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Clin Nurse Spec. 2010 Jan-Feb;24(1):14-7. doi: 10.1097/NUR.0b013e3181c4ac13.

Health promotion in Kenya: a volunteer nurse's experience.

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  • 1Henrietta Szold Hadassah-Hebrew University School of Nursing, Hadassah Medical Center, Kiryat Hadassah, Jerusalem 91120, Israel.


This article presents a case study describing how nurses can improve the health behaviors of people living in developing countries. Difficulties and potential solutions are presented. Health promotion allows people to exert control over their health to improve it. A primary difficulty of health promotion in developing countries is communication between care providers and patients. One solution is the utilization of an interpreter; however, in the present study, no professional interpreters were available, thereby complicating the comprehension of new health-related concepts. Another challenge is to understand the patients' perspectives as related to healthcare values. Additionally, as a result of a dearth of evidence-based research in developing countries, difficulties arise in implementing, assessing, and evaluating health promotion programs. Despite these obstacles, nurses continue to travel to developing countries to promote health. Recommendations include respect for a community's health values and incorporation of these values into healthcare planning. To be accepted as a teacher by the local population, the nurse must be able to set aside his/her personal beliefs relating to healthcare, well-being, and disease. Health promotion initiatives should include the means for implementation, thereby enabling the local population to develop skills that will allow them to carry out health promotion projects.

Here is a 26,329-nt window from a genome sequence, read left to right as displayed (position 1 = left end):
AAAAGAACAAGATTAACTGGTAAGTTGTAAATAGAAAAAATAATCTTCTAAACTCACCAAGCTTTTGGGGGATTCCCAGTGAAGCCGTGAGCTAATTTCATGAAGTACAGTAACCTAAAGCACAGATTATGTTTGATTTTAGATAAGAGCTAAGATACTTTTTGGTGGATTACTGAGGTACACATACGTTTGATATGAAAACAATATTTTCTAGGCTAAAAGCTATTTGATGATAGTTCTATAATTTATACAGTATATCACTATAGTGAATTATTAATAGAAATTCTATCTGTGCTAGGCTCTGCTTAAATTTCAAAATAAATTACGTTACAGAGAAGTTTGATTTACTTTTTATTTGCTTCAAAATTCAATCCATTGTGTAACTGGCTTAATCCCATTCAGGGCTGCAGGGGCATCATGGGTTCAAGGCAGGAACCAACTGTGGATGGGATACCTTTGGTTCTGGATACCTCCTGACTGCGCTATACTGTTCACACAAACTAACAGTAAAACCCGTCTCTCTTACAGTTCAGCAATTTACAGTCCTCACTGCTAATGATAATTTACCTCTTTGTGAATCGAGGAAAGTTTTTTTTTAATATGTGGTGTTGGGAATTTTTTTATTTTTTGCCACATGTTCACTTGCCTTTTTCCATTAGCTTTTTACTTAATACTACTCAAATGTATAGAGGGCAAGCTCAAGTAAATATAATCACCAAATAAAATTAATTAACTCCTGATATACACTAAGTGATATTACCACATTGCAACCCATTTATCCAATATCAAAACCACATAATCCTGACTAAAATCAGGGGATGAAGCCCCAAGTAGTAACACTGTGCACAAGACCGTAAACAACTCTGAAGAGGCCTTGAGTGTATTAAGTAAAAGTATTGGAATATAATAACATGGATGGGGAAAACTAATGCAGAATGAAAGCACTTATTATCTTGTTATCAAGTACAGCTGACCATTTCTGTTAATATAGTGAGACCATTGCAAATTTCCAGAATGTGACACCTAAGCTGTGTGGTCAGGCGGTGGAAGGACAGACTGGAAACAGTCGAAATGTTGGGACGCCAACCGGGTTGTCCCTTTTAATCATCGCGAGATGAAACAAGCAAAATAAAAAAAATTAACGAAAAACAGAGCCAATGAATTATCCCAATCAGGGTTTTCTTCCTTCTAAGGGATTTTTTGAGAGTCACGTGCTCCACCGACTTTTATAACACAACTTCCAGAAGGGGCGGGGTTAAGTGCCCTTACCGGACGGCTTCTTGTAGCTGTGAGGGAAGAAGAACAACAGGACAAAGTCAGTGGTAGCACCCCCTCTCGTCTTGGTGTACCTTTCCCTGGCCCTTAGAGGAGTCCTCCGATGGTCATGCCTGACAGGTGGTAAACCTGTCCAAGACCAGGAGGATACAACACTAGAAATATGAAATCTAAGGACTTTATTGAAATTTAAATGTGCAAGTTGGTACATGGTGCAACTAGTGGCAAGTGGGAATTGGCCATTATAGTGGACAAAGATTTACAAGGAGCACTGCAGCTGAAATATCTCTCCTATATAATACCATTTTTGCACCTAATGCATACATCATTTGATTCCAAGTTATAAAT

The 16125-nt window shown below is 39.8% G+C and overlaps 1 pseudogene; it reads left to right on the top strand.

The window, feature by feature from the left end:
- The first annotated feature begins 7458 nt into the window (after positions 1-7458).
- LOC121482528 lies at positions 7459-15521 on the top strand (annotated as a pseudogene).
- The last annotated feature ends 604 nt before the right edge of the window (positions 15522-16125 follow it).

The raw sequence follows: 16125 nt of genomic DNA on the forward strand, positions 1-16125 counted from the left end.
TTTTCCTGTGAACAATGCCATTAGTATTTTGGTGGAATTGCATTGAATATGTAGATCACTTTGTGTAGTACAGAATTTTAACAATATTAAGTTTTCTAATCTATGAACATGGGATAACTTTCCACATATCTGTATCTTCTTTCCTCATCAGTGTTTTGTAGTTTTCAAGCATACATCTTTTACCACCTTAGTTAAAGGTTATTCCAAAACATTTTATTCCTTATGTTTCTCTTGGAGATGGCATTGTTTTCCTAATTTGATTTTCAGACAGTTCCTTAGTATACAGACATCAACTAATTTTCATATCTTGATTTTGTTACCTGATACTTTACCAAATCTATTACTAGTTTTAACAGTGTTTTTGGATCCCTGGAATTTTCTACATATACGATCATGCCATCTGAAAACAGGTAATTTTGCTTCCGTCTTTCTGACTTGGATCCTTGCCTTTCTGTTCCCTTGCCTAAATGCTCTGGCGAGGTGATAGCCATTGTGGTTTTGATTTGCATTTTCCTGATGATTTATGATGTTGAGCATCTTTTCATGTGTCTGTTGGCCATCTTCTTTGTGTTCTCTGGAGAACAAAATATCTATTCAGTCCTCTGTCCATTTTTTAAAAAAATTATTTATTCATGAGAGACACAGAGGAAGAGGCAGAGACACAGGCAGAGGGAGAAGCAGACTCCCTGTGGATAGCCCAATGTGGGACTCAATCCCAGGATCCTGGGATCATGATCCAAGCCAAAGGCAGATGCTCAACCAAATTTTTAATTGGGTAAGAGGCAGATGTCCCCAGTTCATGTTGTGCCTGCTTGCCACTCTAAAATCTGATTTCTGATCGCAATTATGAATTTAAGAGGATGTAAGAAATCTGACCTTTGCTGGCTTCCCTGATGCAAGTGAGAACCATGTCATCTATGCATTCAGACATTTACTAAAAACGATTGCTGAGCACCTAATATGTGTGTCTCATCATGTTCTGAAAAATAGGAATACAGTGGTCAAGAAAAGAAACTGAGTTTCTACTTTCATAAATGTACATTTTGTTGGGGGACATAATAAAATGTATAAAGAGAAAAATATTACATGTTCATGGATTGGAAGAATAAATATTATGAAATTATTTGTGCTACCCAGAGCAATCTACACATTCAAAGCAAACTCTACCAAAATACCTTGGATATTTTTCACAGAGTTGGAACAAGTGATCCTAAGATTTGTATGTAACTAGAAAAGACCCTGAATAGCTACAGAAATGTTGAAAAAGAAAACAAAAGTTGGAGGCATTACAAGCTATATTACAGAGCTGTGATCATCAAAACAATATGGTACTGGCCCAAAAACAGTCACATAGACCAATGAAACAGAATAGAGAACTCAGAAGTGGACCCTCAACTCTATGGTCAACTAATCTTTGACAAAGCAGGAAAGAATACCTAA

[PubMed - indexed for MEDLINE]
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